A day after President Donald Trump renewed his attack on high drug prices, officials from the drug industry’s top lobbying groups sat down at a black cloth-draped table in a Senate hearing room and told lawmakers who’s to blame: the person a few seats over.
Drugmakers said in prepared remarks that insurers, pharmacy-benefit managers and hospitals, among others, keep a large chunk of the money Americans spend on medicine and don’t pass on savings to patients.
Pharmacy-benefit managers pointed the finger back at pharmaceutical companies, and said the cut they take as middlemen has no connection to how drugmakers set prices.
While Trump spoke early in his presidency about bringing down drug prices, he hasn’t revealed plans to accomplish the goal and seemed to have sidelined it in favor of repealing Obamacare and tax reform. On Monday he revived the issue, saying that slashing pharmaceutical costs will be “a priority of mine.”
At a hearing of the Senate’s Health, Education, Labor and Pensions committee Tuesday, members of the drug supply chain say that the measures used to assess them are incorrect, and that they only get a portion of the profit their critics say they do.
“Claims from PBMs, payers, and others about the skyrocketing prices of medicines almost always focus solely on list prices, which are not reflective of actual spending trends,” Lori Reilly, executive vice president of policy, research and membership at the Pharmaceutical Research and Manufacturers of America, said in prepared remarks. PhRMA is a lobbying group for drugmakers.
The list price is set by pharmaceutical companies but doesn’t factor in privately negotiated discounts for benefit managers and insurers, often paid as rebates by drugmakers.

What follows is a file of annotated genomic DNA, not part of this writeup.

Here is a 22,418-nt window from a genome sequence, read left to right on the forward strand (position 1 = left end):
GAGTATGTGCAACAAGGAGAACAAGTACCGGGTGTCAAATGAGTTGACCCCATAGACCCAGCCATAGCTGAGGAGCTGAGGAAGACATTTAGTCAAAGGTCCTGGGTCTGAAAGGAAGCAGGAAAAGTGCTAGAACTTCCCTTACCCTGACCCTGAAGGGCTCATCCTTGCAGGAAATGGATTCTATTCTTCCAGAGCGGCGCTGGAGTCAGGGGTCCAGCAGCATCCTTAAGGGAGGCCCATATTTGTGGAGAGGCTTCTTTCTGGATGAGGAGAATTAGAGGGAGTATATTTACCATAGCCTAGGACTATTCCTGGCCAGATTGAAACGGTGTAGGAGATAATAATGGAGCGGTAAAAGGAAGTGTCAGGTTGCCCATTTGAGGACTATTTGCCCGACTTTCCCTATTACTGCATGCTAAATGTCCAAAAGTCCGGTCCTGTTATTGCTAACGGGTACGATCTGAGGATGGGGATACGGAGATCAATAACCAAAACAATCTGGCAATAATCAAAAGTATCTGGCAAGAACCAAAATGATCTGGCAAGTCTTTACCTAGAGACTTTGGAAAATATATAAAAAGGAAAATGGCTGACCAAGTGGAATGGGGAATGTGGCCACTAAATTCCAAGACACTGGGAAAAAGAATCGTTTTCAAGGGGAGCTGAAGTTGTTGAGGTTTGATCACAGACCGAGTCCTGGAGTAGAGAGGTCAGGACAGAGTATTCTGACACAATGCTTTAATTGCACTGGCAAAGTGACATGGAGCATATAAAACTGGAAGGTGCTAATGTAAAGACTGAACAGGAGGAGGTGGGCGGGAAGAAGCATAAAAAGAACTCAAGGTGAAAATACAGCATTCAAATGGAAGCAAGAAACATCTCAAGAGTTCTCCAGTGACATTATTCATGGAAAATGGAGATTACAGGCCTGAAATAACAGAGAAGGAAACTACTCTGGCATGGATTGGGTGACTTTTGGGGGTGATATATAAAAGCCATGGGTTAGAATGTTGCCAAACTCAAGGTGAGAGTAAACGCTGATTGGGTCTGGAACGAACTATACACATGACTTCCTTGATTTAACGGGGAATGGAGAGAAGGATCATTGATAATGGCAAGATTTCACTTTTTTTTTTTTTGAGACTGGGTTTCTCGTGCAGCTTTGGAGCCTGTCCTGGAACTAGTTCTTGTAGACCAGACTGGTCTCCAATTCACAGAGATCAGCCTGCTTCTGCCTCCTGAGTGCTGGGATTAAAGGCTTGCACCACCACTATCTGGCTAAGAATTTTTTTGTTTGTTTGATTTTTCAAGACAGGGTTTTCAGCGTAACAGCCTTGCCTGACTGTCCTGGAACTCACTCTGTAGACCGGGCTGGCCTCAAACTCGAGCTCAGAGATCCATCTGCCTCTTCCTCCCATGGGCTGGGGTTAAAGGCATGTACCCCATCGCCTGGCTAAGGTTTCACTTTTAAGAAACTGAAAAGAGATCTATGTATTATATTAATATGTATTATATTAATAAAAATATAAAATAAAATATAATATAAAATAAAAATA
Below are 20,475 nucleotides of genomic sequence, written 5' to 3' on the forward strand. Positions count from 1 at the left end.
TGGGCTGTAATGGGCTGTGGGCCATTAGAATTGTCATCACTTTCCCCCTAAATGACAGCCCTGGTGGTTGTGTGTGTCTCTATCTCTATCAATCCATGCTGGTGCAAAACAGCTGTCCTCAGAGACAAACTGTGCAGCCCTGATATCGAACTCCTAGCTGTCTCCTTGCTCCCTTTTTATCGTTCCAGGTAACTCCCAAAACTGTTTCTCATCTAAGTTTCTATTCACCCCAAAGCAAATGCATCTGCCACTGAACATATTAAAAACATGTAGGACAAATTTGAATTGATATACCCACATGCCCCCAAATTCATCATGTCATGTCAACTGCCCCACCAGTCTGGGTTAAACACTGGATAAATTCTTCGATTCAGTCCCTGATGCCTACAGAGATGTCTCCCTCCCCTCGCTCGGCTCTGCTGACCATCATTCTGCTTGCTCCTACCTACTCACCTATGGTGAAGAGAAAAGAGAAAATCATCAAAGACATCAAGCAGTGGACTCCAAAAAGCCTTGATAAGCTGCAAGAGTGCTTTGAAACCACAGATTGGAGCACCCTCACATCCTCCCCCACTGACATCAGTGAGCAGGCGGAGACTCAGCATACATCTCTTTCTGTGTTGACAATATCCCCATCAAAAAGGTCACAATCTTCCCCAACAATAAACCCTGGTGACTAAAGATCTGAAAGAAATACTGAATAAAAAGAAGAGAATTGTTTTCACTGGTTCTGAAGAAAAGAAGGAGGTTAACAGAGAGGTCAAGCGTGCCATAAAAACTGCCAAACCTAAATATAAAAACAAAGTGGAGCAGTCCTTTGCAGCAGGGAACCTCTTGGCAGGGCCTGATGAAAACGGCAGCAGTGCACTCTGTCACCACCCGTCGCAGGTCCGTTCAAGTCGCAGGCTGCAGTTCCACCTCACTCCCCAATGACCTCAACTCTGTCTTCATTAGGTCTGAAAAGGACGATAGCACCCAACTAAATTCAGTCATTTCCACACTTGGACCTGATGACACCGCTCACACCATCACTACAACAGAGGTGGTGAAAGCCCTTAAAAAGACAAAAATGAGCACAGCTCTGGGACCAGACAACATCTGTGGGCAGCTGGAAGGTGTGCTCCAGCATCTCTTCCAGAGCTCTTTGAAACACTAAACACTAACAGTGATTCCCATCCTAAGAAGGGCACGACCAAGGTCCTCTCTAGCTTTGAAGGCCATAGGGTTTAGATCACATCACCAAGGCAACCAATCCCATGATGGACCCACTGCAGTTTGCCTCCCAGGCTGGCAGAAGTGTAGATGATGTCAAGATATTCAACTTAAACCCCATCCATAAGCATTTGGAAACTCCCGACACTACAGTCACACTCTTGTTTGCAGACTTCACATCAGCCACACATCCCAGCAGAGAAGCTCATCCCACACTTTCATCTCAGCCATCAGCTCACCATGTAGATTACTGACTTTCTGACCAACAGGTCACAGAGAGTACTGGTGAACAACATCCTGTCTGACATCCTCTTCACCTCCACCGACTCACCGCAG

For certain medicines used to treat chronic conditions, discounts can be between 30 percent and 70 percent of the list price, according to Reilly. The problem, Reilly said, is those savings don’t always reach patients in the form of lower prices. Insurers usually keep some of the discounts to shrink premiums, while PBMs also take a chunk. Hospitals also charge significantly more than they pay for drugs, Reilly said in her prepared remarks.
A study commissioned by PhRMA, released on Tuesday, said hospitals mark up the price of drugs on average almost 500 percent. After accounting for negotiations with insurers, hospitals take in two and a half times more for a drug than they paid for it, according to the Moran Company report. The Moran Company is an Arlington, Virginia-based research and consulting firm.
Hospitals and insurers weren’t called as witnesses for the hearing, but a representative for the PBMs said that the discounts reduce patients’ costs and aren’t connected to rising prices.
“Like manufacturers in other industries, drugmakers set prices according to supply, demand, and the level of competitive alternatives available,” Mark Merritt, chief executive officer of the Pharmaceutical Care Management Association, said in prepared remarks. PCMA is the lobbying organization for PBMs, including Express Scripts Holding Co. and CVS Health Corp.
In his testimony, Merritt pointed to drugs for rheumatoid arthritis and multiple sclerosis that have seen sizable price increases even though their discounts are low compared to other treatments that haven’t seen big jumps, such as asthma drugs.
While Merritt said PBMs pass through nearly all of the discounts to insurers, PhRMA’s Reilly said there are questions about how PBMs classify some of those dollars that allows them to keep the funds.
The lobbying group for generic drugs said much of the blame should be on outdated regulations. Yet the group also blamed brand-name drugmakers for keeping cheaper generics off the market. Association for Accessible Medicines Chief Executive Officer Chip Davis said that brand-name drugmakers limit distribution of drug samples, which means they can’t study them to create copies when the patents run out.
One thing the drug and benefit-management industries appear to agree on is that solutions should be market-based and focused on driving competition. Both pushed for updating regulations to allow value-based payment deals that allow insurers or the government to pay drugmakers based on whether a treatment works.